Learning from History? The 1975 Referendum on Europe
May 23, 2016
Close examination of the events leading up to the Iraq War 2003 and detailed analysis of the decision making process by Professor Vernon Bogdanor FBA CBE http://www.gresham.ac.uk/lectures-and-events/the-iraq-war-2003
Britain held her first national referendum in 1975 - on whether we should remain in the European Communities, forerunner of the European Union, which we had joined in 1973. The result was a two to one majority for staying in. Party attitudes were almost the opposite to what they are today. The Labour government favoured staying in, but the party in the Commons and in the country did not. The Conservatives were enthusiastically for staying in. The nationalists in Scotland and Wales favoured leaving.
The referendum was not held solely because the Labour government sincerely wished to discover the views of the British people, but to paper over the cracks of a divided party; nor did the two to one majority indicate widespread popular enthusiasm for Europe. Britain was at that time, economically, the sick man of Europe. One of Britain's European Commissioners, Sir Christopher Soames said that it was no time to leave a Christmas club, let alone the Common Market! In addition, there was considerable deference towards the pro-European political establishment - Harold Wilson, Roy Jenkins, Shirley Williams and Edward Heath. Neither of these factors are present today.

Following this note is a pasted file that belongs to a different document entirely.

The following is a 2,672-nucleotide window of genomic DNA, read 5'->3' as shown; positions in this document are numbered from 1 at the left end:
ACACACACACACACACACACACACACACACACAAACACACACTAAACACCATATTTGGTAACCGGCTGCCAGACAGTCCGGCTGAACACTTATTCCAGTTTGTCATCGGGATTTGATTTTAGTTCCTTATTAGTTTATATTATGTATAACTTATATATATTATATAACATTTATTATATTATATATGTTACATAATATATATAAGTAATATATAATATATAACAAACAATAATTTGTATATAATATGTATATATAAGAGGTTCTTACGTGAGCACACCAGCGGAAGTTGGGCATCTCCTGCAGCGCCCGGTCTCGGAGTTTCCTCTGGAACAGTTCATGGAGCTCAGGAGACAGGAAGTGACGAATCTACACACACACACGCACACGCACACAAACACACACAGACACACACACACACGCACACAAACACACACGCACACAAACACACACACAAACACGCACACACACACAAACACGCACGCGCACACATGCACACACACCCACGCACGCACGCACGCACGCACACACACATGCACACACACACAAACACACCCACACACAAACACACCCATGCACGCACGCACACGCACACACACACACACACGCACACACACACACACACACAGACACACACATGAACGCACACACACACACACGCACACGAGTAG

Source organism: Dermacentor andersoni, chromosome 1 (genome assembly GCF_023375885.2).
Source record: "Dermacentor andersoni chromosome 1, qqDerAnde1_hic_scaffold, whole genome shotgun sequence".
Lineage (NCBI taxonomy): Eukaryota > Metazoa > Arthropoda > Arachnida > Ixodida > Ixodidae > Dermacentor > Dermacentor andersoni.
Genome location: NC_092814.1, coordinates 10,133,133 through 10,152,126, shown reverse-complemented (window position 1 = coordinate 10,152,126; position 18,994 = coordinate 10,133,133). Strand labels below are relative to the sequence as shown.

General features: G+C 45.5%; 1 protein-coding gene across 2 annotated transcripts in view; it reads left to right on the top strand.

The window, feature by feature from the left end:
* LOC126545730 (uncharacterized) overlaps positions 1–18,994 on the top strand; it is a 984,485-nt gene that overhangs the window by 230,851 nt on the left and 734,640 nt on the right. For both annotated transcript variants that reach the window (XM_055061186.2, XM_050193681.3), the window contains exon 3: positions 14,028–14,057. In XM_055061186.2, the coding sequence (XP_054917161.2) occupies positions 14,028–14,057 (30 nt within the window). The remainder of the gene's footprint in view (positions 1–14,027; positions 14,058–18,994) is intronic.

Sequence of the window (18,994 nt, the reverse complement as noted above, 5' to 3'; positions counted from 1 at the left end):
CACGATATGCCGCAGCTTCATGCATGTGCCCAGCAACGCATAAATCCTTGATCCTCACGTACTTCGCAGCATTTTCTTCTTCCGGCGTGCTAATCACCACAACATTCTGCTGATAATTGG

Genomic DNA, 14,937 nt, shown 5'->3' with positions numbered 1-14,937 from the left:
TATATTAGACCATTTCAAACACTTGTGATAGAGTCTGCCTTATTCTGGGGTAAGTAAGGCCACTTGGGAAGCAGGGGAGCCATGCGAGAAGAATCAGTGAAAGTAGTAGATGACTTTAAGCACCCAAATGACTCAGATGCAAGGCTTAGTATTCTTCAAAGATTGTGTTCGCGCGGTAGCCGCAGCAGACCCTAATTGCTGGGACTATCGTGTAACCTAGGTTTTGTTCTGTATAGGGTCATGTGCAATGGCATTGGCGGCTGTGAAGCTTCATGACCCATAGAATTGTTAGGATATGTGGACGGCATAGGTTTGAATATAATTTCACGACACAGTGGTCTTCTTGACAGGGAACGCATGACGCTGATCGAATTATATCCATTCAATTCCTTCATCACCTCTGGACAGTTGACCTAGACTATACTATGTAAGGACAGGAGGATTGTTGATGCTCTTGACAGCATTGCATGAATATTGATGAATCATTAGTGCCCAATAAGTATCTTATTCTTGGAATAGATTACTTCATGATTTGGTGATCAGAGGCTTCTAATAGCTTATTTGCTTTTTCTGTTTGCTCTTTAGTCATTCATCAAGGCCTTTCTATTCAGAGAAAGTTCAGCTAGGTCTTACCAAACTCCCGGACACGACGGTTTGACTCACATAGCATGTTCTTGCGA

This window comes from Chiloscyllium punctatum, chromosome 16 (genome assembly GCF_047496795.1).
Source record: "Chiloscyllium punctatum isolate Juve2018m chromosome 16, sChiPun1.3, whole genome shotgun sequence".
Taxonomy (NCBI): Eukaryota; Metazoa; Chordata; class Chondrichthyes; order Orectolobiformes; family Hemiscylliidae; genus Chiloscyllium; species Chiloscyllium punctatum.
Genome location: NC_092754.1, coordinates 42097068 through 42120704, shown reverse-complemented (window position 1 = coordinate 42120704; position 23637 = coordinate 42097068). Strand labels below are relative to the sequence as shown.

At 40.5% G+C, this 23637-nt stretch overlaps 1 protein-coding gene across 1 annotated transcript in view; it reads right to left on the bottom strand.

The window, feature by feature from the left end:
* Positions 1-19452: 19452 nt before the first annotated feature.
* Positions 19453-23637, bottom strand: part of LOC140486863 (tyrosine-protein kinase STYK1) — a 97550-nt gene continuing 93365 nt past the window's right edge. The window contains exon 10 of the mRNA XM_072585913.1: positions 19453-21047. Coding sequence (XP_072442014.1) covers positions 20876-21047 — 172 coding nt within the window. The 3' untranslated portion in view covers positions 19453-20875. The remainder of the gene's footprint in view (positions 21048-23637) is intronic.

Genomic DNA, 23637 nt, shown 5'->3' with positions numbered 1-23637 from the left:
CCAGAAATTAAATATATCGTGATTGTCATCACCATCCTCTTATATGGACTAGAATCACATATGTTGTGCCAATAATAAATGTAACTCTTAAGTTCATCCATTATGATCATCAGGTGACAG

Populist politicians such as Tony Benn and Enoch Powell tried to stimulate a grass-roots nationalist movement against Europe, such as had defeated the pro-Europeans in Norway in a referendum held in 1972. Such movement did not materialise. Could it do so today?
Are there any lessons to be learnt from the 1975 referendum?
The transcript and downloadable versions of the lecture are available from the Gresham College website: http://www.gresham.ac.uk/lectures-and-events/the-iraq-war-2003
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